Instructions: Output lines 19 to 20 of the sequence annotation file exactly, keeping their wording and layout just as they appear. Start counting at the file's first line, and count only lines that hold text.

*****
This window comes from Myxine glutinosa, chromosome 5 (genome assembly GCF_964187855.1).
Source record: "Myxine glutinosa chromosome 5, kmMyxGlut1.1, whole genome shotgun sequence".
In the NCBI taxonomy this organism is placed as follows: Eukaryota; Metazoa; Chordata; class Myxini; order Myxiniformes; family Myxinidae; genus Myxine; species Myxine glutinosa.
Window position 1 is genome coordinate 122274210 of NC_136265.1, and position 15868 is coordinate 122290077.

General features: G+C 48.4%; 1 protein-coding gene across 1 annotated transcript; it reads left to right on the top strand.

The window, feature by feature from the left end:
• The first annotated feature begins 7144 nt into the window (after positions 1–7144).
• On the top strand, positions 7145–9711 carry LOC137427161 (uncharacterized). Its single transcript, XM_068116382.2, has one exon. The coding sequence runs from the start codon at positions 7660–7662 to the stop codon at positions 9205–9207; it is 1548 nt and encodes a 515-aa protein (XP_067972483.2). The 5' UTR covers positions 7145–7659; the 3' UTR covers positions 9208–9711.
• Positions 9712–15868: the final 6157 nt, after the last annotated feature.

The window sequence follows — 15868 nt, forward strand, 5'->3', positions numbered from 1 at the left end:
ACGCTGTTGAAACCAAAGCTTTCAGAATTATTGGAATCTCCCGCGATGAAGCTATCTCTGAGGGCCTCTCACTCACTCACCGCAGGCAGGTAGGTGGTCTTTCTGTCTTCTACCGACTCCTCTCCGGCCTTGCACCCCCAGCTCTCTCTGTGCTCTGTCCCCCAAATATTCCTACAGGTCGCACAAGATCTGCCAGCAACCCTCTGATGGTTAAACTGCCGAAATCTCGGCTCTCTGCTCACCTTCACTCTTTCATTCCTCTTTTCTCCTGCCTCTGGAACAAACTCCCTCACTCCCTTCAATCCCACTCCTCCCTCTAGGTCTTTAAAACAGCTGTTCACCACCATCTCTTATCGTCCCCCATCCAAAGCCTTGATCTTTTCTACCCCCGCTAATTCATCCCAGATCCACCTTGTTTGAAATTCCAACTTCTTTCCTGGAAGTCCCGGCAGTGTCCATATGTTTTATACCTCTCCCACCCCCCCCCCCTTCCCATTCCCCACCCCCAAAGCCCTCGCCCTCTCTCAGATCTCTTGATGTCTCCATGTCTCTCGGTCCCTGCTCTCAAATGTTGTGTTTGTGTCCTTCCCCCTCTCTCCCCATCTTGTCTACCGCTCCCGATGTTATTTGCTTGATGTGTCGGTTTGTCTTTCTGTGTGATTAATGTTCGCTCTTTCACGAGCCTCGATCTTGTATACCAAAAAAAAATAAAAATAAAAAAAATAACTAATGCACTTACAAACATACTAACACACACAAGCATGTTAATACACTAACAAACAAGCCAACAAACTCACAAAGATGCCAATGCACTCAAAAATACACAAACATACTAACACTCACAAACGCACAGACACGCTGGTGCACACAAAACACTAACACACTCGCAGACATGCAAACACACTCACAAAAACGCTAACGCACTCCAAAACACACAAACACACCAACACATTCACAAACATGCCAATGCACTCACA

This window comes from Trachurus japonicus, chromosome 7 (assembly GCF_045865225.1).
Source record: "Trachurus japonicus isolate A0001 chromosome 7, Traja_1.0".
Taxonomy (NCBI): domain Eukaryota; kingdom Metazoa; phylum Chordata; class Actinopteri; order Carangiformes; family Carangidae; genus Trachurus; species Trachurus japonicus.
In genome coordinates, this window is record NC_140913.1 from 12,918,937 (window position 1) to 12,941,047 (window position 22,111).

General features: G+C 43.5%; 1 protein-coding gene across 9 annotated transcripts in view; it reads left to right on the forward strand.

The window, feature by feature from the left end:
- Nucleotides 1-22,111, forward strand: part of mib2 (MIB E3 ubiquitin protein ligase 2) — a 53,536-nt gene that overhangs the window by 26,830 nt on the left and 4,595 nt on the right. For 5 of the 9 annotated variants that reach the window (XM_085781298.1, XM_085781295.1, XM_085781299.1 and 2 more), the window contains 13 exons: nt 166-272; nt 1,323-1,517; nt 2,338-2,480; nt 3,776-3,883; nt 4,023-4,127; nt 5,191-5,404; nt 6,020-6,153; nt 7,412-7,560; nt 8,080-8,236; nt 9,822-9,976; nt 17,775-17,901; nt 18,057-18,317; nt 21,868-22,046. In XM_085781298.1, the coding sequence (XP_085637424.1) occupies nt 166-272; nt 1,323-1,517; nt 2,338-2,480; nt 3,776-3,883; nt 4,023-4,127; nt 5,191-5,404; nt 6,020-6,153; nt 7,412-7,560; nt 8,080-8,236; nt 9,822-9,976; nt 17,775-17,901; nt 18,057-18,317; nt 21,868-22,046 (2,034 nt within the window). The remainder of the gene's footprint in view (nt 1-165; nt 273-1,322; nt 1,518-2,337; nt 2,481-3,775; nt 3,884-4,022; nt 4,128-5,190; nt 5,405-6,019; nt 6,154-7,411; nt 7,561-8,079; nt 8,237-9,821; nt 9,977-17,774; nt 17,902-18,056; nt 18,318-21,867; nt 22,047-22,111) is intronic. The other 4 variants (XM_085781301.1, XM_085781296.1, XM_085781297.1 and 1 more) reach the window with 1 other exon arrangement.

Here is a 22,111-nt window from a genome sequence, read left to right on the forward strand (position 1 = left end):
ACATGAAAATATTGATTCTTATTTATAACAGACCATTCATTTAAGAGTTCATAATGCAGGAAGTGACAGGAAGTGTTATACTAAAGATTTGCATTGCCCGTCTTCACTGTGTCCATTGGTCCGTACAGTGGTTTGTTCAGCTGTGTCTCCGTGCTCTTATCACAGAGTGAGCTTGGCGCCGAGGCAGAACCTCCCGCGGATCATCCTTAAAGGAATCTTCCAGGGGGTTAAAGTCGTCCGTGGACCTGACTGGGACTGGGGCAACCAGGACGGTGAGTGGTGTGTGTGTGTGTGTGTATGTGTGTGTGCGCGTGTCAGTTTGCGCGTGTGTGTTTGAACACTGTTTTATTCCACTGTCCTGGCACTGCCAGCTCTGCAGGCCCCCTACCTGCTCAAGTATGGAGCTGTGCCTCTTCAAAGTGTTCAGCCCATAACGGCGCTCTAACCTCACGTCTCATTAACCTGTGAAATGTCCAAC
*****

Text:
Here is a 22,111-nt window from a genome sequence, read left to right on the forward strand (position 1 = left end):
ACATGAAAATATTGATTCTTATTTATAACAGACCATTCATTTAAGAGTTCATAATGCAGGAAGTGACAGGAAGTGTTATACTAAAGATTTGCATTGCCCGTCTTCACTGTGTCCATTGGTCCGTACAGTGGTTTGTTCAGCTGTGTCTCCGTGCTCTTATCACAGAGTGAGCTTGGCGCCGAGGCAGAACCTCCCGCGGATCATCCTTAAAGGAATCTTCCAGGGGGTTAAAGTCGTCCGTGGACCTGACTGGGACTGGGGCAACCAGGACGGTGAGTGGTGTGTGTGTGTGTGTGTATGTGTGTGTGCGCGTGTCAGTTTGCGCGTGTGTGTTTGAACACTGTTTTATTCCACTGTCCTGGCACTGCCAGCTCTGCAGGCCCCCTACCTGCTCAAGTATGGAGCTGTGCCTCTTCAAAGTGTTCAGCCCATAACGGCGCTCTAACCTCACGTCTCATTAACCTGTGAAATGTCCAAC